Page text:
array( 'name'=>'billing-last_name', 'label' => __('Last Name', 'jigoshop'), 'placeholder' => __('Last Name', 'jigoshop'), 'required' => true, 'class' => array('form-row-last') ),
 array( 'name'=>'billing-address', 'label' => __('Address', 'jigoshop'), 'placeholder' => __('Address', 'jigoshop'), 'required' => true ),
 array( 'name'=>'billing-city', 'label' => __('City', 'jigoshop'), 'placeholder' => __('City', 'jigoshop'), 'required' => true ),
 array( 'validate' => 'postcode', 'format' => 'postcode', 'name'=>'billing-postcode', 'label' => __('Postcode', 'jigoshop'), 'placeholder' => __('Postcode', 'jigoshop'), 'required' => true, 'class' => array('form-row-first') ),
 array( 'type'=> 'country', 'name'=>'billing-country', 'label' => __('Country', 'jigoshop'), 'required' => true, 'class' => array('form-row-last') ),
 array( 'name'=>'billing-email', 'validate' => 'email', 'label' => __('Email Address', 'jigoshop'), 'placeholder' => __('***@yourdomain.com', 'jigoshop'), 'required' => true )
 jigoshop_checkout::instance()->billing_fields = $billing_fields;

 $shipping_fields = array(
 array( 'name'=>'shipping-first_name', 'label' => __('First Name', 'jigoshop'), 'placeholder' => __('First Name', 'jigoshop'), 'required' => true, 'class' => array('form-row-first') ),
 array( 'name'=>'shipping-last_name', 'label' => __('Last Name', 'jigoshop'), 'placeholder' => __('Last Name', 'jigoshop'), 'required' => true, 'class' => array('form-row-last') ),
 array( 'name'=>'shipping-address', 'label' => __('Address', 'jigoshop'), 'placeholder' => __('Address', 'jigoshop'), 'required' => true ),
 array( 'name'=>'shipping-city', 'label' => __('City', 'jigoshop'), 'placeholder' => __('City', 'jigoshop'), 'required' => true ),
 array( 'validate' => 'postcode', 'format' => 'postcode', 'name'=>'billing-postcode', 'label' => __('Postcode', 'jigoshop'), 'placeholder' => __('Postcode', 'jigoshop'), 'required' => true, 'class' => array('form-row-first') ),
 array( 'type'=> 'country', 'name'=>'shipping-country', 'label' => __('Country', 'jigoshop'), 'required' => true, 'class' => array('form-row-last') ),
 array( 'name'=>'shipping-email', 'validate' => 'email', 'label' => __('Email Address', 'jigoshop'), 'placeholder' => __('***@yourdomain.com', 'jigoshop'), 'required' => true )
 jigoshop_checkout::instance()->shipping_fields = $shipping_fields;
} add_action ( 'wp', 'jigo_mod_wp' );

Modify the array and add/remove the fields you want. Some of the items have an array item called required which controls whether a field is required or not.

Always fun to see great plugins that also are pluggable which is a MUST for it to be useful for developers.

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Posted in Advanced

WordPress Coding Standards

In a collaborative programming environment it is always good to have a set of coding standards that you follow.

Thankfully, WordPress have coding standards which all developers should try to follow.

If you peek at the WordPress source you will notice that (almost) all code follow this standard, which makes it very easy for other developers to read the code.

Take a look at the section discussing shorthand PHP tags, an issue I have written about previously. Space usage is also a very common mistake among developers. The correct space usage can really improve your code’s readability.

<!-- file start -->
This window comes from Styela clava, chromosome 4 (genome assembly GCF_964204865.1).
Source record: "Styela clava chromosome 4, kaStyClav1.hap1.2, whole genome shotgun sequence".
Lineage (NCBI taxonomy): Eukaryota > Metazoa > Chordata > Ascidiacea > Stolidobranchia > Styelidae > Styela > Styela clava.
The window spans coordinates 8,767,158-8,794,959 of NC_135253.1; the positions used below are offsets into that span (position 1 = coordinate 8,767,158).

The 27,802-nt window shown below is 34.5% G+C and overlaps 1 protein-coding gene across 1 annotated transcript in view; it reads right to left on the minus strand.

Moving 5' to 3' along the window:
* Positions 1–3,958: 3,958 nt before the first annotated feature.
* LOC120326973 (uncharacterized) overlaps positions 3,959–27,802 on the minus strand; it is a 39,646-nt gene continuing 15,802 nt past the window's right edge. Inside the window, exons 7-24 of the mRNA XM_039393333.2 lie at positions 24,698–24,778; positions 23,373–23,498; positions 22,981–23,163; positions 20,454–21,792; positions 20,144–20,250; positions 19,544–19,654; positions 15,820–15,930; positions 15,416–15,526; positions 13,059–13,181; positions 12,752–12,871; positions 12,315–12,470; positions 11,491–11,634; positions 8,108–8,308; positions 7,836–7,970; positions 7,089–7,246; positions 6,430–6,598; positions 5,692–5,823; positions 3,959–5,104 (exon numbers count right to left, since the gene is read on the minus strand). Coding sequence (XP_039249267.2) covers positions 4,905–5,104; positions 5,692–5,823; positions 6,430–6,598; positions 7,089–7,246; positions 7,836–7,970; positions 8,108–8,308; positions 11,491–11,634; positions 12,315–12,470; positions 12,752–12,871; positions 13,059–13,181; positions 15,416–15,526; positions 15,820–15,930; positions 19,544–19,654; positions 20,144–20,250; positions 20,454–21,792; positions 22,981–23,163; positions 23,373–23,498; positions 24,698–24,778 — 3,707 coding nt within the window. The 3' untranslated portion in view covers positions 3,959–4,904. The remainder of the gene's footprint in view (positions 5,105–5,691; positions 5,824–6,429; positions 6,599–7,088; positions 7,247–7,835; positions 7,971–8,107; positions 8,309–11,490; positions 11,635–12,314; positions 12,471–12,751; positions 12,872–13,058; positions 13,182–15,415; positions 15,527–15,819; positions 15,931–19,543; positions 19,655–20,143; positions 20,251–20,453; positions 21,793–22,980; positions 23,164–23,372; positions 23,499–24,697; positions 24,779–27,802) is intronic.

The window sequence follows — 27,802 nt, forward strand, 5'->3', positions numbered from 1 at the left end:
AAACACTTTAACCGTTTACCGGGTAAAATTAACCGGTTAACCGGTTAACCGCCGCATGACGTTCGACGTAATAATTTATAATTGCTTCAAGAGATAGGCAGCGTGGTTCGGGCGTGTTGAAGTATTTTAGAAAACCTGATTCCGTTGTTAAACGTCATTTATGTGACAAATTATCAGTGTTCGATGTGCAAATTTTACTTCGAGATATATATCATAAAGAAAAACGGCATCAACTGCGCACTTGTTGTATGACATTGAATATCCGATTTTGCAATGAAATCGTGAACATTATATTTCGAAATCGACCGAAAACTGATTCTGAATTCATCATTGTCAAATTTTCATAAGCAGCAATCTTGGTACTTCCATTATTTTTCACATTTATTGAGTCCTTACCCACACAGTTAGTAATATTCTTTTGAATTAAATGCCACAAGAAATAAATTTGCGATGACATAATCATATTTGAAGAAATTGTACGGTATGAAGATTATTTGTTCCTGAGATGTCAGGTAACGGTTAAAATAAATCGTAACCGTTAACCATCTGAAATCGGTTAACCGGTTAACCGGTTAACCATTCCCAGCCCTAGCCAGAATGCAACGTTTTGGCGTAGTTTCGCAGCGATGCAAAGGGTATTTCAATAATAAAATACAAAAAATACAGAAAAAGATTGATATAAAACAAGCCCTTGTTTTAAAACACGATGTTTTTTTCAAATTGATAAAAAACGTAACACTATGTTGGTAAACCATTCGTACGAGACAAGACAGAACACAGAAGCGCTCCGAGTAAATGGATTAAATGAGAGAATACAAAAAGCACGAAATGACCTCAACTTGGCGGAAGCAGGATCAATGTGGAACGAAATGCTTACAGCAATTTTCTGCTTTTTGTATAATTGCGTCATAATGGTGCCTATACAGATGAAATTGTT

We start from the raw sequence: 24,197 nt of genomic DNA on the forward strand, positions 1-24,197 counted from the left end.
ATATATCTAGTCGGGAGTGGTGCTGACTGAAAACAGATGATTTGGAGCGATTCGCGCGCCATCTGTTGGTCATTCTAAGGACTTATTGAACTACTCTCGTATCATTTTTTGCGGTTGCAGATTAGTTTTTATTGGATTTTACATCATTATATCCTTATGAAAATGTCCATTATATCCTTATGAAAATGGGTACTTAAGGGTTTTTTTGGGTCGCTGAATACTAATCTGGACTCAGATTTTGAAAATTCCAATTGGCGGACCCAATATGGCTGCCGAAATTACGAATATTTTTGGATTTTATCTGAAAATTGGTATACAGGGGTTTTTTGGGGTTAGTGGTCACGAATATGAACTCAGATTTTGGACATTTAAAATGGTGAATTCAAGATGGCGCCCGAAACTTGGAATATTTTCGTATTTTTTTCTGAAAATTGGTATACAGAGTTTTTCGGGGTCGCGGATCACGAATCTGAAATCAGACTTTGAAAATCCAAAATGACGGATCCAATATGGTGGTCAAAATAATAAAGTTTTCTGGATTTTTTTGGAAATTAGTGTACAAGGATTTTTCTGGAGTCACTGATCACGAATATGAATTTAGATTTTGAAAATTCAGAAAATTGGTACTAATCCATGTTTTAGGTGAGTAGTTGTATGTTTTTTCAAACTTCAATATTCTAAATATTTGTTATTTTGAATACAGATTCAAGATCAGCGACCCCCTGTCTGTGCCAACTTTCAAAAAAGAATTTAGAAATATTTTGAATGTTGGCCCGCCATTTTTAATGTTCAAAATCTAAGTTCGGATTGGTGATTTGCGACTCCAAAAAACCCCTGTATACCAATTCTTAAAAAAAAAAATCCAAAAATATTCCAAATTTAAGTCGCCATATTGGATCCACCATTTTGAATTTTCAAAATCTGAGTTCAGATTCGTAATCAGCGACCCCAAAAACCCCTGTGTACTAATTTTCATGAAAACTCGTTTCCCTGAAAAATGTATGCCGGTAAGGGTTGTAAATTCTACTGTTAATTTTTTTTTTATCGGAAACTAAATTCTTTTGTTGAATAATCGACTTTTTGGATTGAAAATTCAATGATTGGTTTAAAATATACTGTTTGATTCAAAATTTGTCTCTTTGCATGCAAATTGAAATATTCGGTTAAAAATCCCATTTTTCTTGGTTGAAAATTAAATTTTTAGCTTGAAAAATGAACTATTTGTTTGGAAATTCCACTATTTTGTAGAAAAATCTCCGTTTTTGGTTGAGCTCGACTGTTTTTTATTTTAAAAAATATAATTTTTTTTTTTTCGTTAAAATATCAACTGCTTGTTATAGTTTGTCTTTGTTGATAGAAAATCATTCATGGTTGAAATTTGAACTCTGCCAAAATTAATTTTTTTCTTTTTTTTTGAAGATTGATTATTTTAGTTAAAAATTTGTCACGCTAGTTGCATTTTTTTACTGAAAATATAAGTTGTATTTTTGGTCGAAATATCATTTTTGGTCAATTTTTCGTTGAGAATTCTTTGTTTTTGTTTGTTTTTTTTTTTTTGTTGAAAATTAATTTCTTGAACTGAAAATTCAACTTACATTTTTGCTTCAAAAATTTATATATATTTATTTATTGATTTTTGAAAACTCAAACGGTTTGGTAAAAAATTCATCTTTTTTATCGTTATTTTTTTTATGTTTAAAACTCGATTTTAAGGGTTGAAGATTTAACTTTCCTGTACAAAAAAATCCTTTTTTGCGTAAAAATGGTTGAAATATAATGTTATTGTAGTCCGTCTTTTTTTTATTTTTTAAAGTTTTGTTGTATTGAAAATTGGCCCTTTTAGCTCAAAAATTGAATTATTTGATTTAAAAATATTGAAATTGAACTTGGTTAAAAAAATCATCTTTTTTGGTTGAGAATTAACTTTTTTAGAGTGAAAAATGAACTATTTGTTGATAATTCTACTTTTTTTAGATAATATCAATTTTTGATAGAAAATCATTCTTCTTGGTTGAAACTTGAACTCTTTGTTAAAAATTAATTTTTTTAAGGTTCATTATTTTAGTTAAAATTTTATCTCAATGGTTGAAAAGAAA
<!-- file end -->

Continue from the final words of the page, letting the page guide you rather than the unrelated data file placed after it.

Further reading:
Codex: WordPress Coding Standards

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Posted in Best Practices, Intermediate

Custom Post Type Best Practices

I have used Custom Post Types in almost every WordPress project I have worked on since the feature was introduced in WordPress 3.0.

When collaborating with other developers you also come across some common mistakes, mistakes that I’ve also made in the past. So I would like to share some things to keep in mind when using Custom Post Types.

The $post_type should always be singular

The codex does not explicitly say it anywhere, but all the Codex examples use singular names for $post_type. This is probably the most common mistake I see developers make. If you want the new post type’s URL to have a plural word in it, you can specify it in the slug argument.

Use a namespace for your post types

This is something that even I haven’t done. But the codex makes a good point in their own best practices section. A conflict can occur between theme and plugin post types if you use a common word as the post type name and it is not prefixed with a namespace. So for instance if your post type is a product, do not simply name is product but rather yournamespace_product.

Remember the template hierarchy when creating specific post type templates

WordPress template hierarchy is great, so please use it! I have seen cases where developers have created a new page with an associated template where they query for the posts instead of simply using the default template file to create an archive page for example.

From the codex:

In the same way that posts are shown on their own page with single.php, custom post types will use single-{posttype}.php if it’s available.

Same thing applies to archive-{posttype}.php. This visual overview of the template hierarchy is something I keep referring to.

Adding custom columns to the admin can be easy!

Joost De Valk provides these code snippets that can come in handy when working with custom post types. Often you also have custom taxonomies or other meta data linked to your post types which you might want to present in the admin. Great post!

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Posted in Best Practices

WordCamp San Francisco

This will surely be the event of the year (as far as WordCamp events go).

More information here

Posted in Uncategorized

WordPress Quick Tips is a blog supplying great tips about WordPress.

We hope to create a great knowledge resource for WordPress developers as well as serving a reminder for all the forgetful ones.

The blog is created and run by Vincent of Oakwood Creative